When asked what drew her to the project artistically, she said, “I wanted it to be relatable. If you walked into a room and only heard a snippet of it you would say, ‘Yeah, I’ve felt that way before.’ The human quality really drew me to it.”
She’s now a fourth-year communications/media screen studies and digital art dual major, and is still pursuing her goals of telling meaningful stories in a visual way. After a successful internship at New England Conservatory as a video production co-op, she finds herself at an exciting crossroads – one where she feels she can integrate her academic and professional work.
While Chelsea knew coming in to Northeastern that visual art – especially video – was the field she felt most drawn to, the earliest meaningful academic experience came from a class with Julia Hechtman. “Even though her course wasn’t specifically a video course, it made me hungrier for what the College of Arts, Media, and Design had to offer.” The class was 4-D Foundations, and was her “first toe in the deep end” to the introduction of time-based media.
Chelsea never looked back, immersing herself in most of the production classes available in the College of Arts, Media, and Design. After graduation, Chelsea feels that she can create meaningful, personal stories, and get a real hands-on experience related to her academic work. She’s about to start a second co-op at AMC in New York City, and is enrolled in a summer dialogue to go to Iceland with professor Julia Hechtman.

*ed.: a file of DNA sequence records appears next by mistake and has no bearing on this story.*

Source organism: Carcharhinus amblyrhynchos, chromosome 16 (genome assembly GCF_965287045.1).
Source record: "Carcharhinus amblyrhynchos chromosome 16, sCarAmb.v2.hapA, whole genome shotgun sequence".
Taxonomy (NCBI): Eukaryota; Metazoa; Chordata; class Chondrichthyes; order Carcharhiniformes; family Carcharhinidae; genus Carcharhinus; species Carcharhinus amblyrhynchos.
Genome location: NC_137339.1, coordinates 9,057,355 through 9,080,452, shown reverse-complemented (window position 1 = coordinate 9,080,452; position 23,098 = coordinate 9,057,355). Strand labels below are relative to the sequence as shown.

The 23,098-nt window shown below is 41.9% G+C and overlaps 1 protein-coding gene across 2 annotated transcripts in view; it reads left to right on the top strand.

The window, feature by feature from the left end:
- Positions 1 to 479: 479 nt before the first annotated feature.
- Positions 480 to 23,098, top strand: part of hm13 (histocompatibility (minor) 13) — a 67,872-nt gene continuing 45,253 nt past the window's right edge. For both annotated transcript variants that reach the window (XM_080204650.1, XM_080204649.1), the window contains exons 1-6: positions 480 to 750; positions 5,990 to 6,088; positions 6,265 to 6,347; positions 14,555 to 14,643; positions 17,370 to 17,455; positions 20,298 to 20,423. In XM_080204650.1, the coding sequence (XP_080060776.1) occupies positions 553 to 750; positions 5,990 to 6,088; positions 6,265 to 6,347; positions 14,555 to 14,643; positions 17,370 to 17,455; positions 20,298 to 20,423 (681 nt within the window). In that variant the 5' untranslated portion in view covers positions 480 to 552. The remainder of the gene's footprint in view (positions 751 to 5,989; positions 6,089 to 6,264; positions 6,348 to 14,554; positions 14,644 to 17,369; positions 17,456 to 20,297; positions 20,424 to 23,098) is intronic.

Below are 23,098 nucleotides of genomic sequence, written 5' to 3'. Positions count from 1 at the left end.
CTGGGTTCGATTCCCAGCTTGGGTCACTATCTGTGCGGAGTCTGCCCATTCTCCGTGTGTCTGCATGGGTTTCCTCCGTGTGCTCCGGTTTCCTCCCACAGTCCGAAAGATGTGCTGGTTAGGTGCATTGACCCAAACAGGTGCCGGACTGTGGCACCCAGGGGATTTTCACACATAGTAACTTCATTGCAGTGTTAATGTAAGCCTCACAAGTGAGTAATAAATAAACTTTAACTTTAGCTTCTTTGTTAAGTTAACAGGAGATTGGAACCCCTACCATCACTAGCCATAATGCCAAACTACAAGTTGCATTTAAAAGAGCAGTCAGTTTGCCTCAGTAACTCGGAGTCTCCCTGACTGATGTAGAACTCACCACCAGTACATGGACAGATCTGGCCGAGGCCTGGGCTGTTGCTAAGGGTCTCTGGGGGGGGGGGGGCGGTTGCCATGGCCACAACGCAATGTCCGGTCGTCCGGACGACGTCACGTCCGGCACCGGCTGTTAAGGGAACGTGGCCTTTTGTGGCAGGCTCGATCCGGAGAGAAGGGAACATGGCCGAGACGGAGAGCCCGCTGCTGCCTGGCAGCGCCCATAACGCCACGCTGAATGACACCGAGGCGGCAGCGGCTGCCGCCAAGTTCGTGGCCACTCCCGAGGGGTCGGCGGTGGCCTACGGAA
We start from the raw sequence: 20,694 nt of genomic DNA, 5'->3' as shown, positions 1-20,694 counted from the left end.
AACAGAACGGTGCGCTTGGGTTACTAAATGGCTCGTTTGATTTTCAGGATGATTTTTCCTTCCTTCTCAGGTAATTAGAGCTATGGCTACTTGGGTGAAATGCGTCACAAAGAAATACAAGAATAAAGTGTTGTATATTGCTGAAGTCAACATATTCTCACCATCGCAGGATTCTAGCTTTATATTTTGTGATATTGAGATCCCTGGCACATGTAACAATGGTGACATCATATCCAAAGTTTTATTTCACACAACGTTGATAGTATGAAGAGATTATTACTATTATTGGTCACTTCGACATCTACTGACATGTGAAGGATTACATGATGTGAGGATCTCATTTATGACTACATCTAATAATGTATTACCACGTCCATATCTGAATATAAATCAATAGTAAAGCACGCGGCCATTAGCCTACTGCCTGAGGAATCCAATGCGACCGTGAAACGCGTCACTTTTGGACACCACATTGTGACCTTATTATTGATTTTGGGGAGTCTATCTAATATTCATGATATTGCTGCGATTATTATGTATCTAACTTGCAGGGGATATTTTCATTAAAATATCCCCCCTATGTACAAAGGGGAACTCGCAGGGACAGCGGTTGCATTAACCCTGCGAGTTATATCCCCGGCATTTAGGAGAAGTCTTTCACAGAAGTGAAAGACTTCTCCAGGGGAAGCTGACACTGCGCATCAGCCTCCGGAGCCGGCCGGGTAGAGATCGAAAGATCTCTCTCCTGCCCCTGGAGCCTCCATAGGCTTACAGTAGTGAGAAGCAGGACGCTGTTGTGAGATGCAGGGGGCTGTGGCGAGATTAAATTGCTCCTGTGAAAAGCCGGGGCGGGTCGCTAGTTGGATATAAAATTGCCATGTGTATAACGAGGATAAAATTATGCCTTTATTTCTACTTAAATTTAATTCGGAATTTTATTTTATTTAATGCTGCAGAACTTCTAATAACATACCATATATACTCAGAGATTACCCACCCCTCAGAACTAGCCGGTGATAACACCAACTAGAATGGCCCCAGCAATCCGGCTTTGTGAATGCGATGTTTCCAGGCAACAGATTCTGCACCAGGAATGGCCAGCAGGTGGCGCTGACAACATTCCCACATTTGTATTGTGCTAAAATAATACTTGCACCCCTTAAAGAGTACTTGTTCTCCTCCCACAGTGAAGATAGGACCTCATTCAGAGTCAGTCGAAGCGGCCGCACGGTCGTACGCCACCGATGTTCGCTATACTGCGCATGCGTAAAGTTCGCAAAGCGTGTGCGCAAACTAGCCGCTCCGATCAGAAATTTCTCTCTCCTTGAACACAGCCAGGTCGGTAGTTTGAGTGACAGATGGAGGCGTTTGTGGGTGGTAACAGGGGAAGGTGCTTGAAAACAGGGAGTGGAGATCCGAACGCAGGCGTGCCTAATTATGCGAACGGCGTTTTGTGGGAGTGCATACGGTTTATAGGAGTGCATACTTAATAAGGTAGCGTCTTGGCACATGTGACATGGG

When asked what advice she would give to incoming students about to start their academic careers at the College of Arts, Media and Design, she replied, “Something really unique about video is that besides your concentration, you also have the opportunity to take so many different courses. You really end up with a more varied course load, as well as a diverse collection of portfolio work, which is key for staying motivated and inspired.”
You can see Chelsea’s featured project, As It Is Defined, as well as an archive of her other work, on her online portfolio: ChelseaStorino.com.
By Nick Marini